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Junior English Major Tutoring Philly Middle Schooler Has No Idea What Basic Grammar Terms Mean


Photo by PDPics / CC0 

Cole Medan, an English major with a concentration in Creative Writing (C '19), thought teaching would be perfect for him. He imagined himself becoming a John Keating of sorts, prompting his students to stand on desks and vandalize books in his honor. At the very least, he sought to impress the middle schoolers with his ability to ruthlessly cut all "to be" verbs from any sentence and make a really flowery introduction. 

With modest expectations like these, what could go amiss? 

Cole arrived to the classroom this afternoon to meet with Jane, ready to mold a young mind. Jane was tired from her typical day as a 7th grader, one that barbarically starts at 7am and lasts straight until 3:30 and repeats like this from Monday to Friday. She pulled out that day's grammar worksheet ready "to just get this over with so that [she] can watch Survivor with [her] parents later."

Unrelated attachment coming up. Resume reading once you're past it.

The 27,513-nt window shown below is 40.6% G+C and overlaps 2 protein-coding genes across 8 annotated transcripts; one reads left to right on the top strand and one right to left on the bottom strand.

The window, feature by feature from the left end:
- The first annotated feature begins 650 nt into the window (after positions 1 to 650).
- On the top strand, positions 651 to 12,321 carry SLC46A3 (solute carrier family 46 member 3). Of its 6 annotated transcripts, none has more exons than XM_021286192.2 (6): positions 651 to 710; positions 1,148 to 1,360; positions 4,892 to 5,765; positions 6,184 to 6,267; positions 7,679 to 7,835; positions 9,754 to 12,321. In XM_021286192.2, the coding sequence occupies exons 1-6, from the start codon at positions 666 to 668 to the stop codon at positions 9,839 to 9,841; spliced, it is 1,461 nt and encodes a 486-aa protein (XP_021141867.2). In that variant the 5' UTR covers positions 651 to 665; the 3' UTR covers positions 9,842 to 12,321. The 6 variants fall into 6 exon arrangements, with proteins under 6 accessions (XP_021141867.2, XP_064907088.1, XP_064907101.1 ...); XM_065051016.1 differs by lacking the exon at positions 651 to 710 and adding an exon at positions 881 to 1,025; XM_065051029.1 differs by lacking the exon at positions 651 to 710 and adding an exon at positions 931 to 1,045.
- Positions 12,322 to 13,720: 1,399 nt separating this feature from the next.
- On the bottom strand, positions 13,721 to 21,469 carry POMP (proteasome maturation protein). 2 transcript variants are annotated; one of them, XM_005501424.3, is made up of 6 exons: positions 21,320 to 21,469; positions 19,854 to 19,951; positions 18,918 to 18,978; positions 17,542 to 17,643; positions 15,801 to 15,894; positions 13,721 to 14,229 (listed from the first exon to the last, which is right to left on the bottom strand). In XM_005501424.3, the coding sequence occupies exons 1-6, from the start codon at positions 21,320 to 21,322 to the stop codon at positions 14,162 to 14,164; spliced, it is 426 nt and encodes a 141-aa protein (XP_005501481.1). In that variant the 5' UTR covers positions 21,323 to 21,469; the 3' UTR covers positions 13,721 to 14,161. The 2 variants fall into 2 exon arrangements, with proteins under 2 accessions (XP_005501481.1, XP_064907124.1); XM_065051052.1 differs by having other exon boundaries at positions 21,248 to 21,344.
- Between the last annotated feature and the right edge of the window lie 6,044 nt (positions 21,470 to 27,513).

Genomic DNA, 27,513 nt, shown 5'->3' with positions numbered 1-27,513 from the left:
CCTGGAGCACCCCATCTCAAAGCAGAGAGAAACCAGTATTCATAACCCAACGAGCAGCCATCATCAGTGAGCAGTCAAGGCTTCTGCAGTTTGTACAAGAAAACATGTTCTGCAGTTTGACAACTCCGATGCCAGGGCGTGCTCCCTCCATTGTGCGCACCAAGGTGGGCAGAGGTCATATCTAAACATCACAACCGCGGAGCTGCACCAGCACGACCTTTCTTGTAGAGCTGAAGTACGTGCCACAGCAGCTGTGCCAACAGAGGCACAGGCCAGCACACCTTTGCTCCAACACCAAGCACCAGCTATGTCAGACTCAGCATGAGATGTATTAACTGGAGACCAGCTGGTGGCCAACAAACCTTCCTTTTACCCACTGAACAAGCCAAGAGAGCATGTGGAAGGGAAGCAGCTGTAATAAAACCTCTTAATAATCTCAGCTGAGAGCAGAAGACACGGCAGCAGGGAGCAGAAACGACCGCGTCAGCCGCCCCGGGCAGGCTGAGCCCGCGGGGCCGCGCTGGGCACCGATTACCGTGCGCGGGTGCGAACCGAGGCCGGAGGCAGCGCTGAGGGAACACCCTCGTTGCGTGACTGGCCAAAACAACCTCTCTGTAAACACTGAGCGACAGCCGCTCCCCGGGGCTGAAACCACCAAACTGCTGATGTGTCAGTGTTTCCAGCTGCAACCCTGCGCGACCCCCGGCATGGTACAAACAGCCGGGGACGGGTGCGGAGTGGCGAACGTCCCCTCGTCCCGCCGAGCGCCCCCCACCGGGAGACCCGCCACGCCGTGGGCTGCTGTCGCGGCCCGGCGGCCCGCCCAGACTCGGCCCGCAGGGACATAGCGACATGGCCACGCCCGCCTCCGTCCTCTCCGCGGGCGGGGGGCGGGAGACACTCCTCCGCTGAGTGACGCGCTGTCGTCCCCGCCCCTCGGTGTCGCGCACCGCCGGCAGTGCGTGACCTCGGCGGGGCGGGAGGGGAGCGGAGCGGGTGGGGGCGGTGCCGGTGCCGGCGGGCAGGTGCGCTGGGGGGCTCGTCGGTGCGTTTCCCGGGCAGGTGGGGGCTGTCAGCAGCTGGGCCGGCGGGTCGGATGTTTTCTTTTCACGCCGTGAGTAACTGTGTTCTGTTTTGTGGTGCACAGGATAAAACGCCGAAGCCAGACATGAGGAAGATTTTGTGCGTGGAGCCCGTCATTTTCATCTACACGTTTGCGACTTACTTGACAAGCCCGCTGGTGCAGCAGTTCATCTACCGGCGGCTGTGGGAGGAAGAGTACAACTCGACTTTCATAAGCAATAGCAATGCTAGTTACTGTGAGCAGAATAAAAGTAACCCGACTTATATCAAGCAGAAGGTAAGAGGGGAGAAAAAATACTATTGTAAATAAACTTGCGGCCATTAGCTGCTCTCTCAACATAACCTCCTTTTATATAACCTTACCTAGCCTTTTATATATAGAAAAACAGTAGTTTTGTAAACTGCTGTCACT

Cole glanced down at the so-called "worksheet" which asked students to differentiate between independent, subordinate, relative, and noun clauses. 

Cole, unwilling to admit that these words meant nothing to him, decided to improvise and keep his lesson fresh. 

"Listen, Jane. I'm going to tell it to like it is. This does not matter. Prescriptive grammar is oppressive anyways, you can tell your teacher that tomorrow. For now, flip the paper over, yep, right there where all that blank space is. Great. Now, just start by writing what you think purple would smell like."